Writers find inspiration in varies places and through many venues. There's nature or a crowded area such as a mall or subway station. People-watching can conjure intriguing traits for one's fictional characters - minus any creepy gawking, of course. Two of my most favorite venues for revving up my writing verve can be found in music or artwork.
There are innumerable elements to inspire, but admiring a fellow writer's work is probably the most common denominator among all writers, myself included. And a lot of book writers also find inspiration while watching a film or television show. Despite being written to stimulate the visual and auditory senses, those are still stories. We writers love stories.
The other day I was reading an article about one of the most popular television shows of the last twenty years - LOST. The article, found HERE, highlighted a conversation between an outside source with one writer from the LOST writing team at the show's peak in ratings. Initially, this person was thrilled that he was about to discover how the writing team planned to tie up the numerous plot lines. But to this poor guy's dismay, he uncovered the show had NO plans on taking any story lines to a conclusive end.
I was like "What? That just doesn't make sense?", basically reiterating what the writer of this article said to the LOST writer. And then the realization hit me as to the reason I stopped watching the show - the lack of answers to the numerous questions drove me nuts!
It got me thinking about how we novel writers take our initial ideas from beginning, a brief idea of a middle, and then to a conclusion at the end of our books.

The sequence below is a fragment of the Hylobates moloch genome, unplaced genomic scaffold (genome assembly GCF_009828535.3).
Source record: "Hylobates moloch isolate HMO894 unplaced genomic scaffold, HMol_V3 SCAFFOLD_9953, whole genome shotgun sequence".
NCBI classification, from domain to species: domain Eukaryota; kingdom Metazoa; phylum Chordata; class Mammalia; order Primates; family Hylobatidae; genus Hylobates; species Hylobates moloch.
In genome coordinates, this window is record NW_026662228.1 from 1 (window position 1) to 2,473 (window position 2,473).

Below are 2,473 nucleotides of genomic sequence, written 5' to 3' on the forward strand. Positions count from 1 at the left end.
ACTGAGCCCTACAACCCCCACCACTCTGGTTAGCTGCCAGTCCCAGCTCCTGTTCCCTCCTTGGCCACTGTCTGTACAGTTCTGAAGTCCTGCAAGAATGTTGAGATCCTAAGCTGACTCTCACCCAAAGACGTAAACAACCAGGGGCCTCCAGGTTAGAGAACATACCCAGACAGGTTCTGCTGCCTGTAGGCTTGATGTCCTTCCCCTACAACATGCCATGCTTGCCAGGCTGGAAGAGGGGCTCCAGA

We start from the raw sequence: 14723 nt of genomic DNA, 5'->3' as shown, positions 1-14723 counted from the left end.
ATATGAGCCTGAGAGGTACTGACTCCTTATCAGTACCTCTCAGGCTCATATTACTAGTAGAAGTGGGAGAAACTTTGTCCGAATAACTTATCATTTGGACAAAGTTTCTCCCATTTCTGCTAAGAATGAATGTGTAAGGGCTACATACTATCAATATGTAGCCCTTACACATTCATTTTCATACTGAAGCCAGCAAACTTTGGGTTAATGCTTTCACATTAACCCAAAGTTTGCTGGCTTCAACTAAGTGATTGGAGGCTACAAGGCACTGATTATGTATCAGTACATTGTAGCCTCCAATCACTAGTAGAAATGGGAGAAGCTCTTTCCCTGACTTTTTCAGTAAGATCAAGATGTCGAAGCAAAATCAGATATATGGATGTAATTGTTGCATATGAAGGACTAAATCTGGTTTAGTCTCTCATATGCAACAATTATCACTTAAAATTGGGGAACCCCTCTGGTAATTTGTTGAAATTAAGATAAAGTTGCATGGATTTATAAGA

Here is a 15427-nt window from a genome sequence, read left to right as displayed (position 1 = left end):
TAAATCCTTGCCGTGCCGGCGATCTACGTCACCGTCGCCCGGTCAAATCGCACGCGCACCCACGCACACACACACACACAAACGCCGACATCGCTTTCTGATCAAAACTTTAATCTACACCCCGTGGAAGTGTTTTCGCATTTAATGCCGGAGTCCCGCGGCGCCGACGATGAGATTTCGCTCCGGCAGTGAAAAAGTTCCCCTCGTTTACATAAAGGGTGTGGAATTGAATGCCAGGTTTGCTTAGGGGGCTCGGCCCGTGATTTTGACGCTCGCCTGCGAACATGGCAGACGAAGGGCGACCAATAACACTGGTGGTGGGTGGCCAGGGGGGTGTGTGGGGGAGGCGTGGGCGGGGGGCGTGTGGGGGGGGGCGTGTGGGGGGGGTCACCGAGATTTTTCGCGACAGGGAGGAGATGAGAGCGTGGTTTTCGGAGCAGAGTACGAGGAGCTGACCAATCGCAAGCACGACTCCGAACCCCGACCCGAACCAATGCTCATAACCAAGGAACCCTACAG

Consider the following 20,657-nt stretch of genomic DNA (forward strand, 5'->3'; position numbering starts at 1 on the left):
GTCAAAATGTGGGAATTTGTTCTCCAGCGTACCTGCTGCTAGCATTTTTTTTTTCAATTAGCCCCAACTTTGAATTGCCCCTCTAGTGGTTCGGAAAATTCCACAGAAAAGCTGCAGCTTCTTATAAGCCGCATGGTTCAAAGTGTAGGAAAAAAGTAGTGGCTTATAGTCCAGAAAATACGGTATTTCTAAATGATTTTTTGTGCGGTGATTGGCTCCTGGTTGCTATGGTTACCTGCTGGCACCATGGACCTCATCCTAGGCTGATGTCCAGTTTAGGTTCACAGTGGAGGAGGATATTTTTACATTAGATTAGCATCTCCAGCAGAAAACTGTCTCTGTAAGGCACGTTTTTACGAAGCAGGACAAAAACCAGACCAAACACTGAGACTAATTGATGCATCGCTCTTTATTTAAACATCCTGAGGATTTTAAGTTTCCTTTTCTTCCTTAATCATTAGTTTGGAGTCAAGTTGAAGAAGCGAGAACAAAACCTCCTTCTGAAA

For myself, fresh ideas always slam into me as the beginning of a story flows to its middle. I'll admit I definitely write overly-threaded moments and scenes that confuse even myself. But each time I end up seeing a flicker that eventually guides the frayed thread to a meeting place, which answers at least some of the questions I've created. That's called: typing up what is necessary to satisfy the reader. I don't tie up everything, because life is never that easy, simple, or perfect.
So I read that article again and thought What if I went so extreme with one of these new fresh ideas that I knew a proper conclusion could never happen? Would I just write it anyway and would anyone keep reading it? Most of you probably are having the same initial writer thought I had - Would I tick off my readers to such an extent they'd never want to read my work again?
I guess I'm looking for a reason why the show LOST was so successful, yet used the format for creating that they did. The article stated that they basically thought up the most messed up stuff they could and just wrote it with no regard for any purposeful conclusion. I've heard that not all 'loose ends' are bad. Granted, that had to do with student learning, but still... Did the creators and writers of LOST know something the rest of us are missing or did they make a grave error in feeding the public fantastic story lines with forever fraying ends?
What sayzzz U? How many plot ends left loose at a novel's end are too many?